Write The Docs
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Write the Docs Newsletter – February 2021


Hey everyone! It’s a month into 2021 already and the newsletter team is back in business. We’ve got a packed issue for you today, with topics ranging from screenshots to embedded code snippets to showing your value, so I’ll get right on with it.

Just a couple of announcements today: the East Coast Quorum meetup is holding its first virtual event this month! It’s on “Lessons learned open-sourcing GitHub Docs”, and it’ll be on Monday 22nd February at 19:30 Eastern Time. If you’re interested, sign up to attend. We also have a proposed Write the Docs Enhancement Proposal (WEP) focused on Slack moderation. There is an open pull request with the proposal for WEP2, and the community feedback period lasts until March 5.

So what’s been happening on Slack?

Getting the balance right with screenshots

In December, documentarians had a lively discussion about how many screenshots to include in docs. As you might imagine, perspectives ranged from “absolutely no screenshots ever” to “as many screenshots as possible,” but the most common opinion was “it depends” (surprise!). Most said they try to help both users who like a visual walkthrough _and_ users who prefer to follow text instructions. One writer approached the problem by presenting text explanations as the default, with an optional collapsible version that includes screenshots.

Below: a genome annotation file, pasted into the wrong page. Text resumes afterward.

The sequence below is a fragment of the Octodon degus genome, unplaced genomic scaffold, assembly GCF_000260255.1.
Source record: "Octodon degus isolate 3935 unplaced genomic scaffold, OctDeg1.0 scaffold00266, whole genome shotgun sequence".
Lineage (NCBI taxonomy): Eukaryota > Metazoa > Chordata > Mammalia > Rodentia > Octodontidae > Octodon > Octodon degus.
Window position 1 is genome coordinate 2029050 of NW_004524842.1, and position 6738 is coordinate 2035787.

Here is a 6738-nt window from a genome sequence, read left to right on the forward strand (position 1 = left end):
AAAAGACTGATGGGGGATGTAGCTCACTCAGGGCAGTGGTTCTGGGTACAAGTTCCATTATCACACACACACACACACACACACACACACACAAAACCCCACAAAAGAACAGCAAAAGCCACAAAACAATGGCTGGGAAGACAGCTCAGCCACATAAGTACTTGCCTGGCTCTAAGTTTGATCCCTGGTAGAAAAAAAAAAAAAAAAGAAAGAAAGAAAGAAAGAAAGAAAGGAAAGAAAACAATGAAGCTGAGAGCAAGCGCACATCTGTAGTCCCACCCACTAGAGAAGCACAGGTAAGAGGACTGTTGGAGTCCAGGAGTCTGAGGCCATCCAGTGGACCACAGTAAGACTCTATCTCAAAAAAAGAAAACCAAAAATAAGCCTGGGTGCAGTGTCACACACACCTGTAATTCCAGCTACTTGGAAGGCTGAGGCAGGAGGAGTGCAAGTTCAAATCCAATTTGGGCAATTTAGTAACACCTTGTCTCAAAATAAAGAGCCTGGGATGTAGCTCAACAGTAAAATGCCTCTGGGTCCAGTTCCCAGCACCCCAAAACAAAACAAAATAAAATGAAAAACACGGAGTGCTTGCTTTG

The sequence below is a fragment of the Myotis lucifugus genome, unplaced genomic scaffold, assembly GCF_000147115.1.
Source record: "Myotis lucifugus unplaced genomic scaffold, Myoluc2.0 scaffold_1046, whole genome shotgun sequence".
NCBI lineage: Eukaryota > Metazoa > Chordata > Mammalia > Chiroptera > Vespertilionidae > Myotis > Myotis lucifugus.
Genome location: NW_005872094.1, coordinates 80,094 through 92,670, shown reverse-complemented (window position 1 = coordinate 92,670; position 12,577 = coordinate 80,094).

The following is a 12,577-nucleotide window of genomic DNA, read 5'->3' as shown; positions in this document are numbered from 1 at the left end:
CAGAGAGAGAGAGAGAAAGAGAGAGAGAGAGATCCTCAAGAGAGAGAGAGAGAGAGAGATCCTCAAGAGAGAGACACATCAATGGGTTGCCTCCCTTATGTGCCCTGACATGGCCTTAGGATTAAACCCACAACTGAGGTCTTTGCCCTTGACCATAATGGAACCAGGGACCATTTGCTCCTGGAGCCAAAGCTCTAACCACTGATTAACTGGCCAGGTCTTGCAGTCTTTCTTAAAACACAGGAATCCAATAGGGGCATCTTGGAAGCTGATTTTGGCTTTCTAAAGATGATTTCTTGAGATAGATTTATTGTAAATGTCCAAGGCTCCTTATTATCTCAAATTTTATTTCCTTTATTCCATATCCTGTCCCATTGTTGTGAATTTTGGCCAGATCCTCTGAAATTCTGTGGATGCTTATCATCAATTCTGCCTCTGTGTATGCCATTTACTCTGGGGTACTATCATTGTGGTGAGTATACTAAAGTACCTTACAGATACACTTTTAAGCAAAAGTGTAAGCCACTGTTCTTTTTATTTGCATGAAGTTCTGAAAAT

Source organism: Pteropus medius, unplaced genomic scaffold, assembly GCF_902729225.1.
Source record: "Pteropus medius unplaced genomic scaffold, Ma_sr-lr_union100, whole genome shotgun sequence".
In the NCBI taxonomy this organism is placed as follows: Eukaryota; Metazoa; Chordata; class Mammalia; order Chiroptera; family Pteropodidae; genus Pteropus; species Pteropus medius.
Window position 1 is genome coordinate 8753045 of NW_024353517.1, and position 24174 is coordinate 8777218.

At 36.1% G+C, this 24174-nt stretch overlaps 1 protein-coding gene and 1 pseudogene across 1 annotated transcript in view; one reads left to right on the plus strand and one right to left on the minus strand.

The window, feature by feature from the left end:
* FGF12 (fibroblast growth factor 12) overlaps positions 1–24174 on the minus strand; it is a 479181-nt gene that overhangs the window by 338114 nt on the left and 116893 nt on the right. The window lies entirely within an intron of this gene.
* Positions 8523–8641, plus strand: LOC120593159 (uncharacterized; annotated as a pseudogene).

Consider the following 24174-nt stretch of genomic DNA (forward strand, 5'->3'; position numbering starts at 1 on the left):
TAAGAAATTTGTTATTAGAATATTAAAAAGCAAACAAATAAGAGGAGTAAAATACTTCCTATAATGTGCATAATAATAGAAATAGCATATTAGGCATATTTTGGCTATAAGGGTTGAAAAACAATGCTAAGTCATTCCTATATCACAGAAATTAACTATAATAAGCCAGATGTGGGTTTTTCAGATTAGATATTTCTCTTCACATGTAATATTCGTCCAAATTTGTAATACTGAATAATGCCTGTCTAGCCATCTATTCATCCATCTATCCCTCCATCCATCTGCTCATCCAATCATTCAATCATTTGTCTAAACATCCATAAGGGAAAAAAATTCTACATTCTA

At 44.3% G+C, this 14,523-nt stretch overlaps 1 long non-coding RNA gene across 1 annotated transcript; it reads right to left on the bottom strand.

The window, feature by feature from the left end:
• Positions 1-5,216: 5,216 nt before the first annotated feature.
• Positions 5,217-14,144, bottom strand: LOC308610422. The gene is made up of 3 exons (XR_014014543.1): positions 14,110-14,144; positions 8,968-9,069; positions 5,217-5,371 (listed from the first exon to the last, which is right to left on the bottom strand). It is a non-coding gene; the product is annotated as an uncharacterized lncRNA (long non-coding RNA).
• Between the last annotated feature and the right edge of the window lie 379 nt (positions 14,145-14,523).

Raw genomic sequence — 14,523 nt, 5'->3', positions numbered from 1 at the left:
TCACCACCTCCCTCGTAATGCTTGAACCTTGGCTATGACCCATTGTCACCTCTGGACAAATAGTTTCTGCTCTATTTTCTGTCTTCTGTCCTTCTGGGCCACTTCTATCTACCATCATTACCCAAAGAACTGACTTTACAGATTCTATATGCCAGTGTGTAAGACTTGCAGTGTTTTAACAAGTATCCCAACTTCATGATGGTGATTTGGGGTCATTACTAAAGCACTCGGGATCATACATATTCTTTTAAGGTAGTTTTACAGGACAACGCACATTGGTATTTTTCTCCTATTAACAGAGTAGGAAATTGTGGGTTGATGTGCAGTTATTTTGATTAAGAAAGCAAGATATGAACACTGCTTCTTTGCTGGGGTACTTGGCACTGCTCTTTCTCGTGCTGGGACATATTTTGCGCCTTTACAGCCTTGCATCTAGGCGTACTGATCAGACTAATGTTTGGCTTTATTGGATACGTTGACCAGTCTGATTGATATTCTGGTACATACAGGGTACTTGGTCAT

Fewer screenshots means less maintenance work. If the product changes, the screenshots must change too, to remain helpful and prevent confusion. Lots of screenshots plus frequent product changes can cost a lot of time: keeping the docs in sync with the product can become unmanageable.

A middle-ground approach is using text descriptions of UI elements, like “Click the START button”, as it’s easier to keep text descriptions matching the UI. And well-designed user interfaces and UI microcopy often mean that users don’t need screenshots to find their way through the product.

What about a video walkthrough or GIFs? Again, documentarians were split: it’s helpful to watch a process through before trying it yourself, but videos and GIFs are inaccessible for people with visual impairments, distracting for people with attention issues, and unusable for people who don’t have dependable broadband service. And following video instructions can be frustrating if you have to repeatedly press pause, or feel like the pace of spoken instructions is too slow.

For more on screenshots in documentation, check out Steve Stegelin’s Graphic Content Warning: The Pros, Cons, and Alternatives to Screenshots from Write the Docs Portland 2018 and Swapnil Ogale’s When bad screenshots happen to good writers from WTD EU 2016.

Report from the book club: managing up

This winter, the Write the Docs book club is reading and discussing their way through Managing Writers by Richard Hamilton. The book covers a broad range of topics on the overall subject of managing docs projects and teams (both big and small). There’s been some fab discussion every week, so here’s a sample on the theme of showing your value and finding your place in the org.

It seems that it’s often part of a tech writer’s job to manage up, teaching both your peers and higher-ups about the value that both you and docs bring. Not easy, but the book club has some tips!

First up, behave like other, more-established roles. If they document their processes in a wiki, do the same. Announce big docs changes just as you’d announce product changes.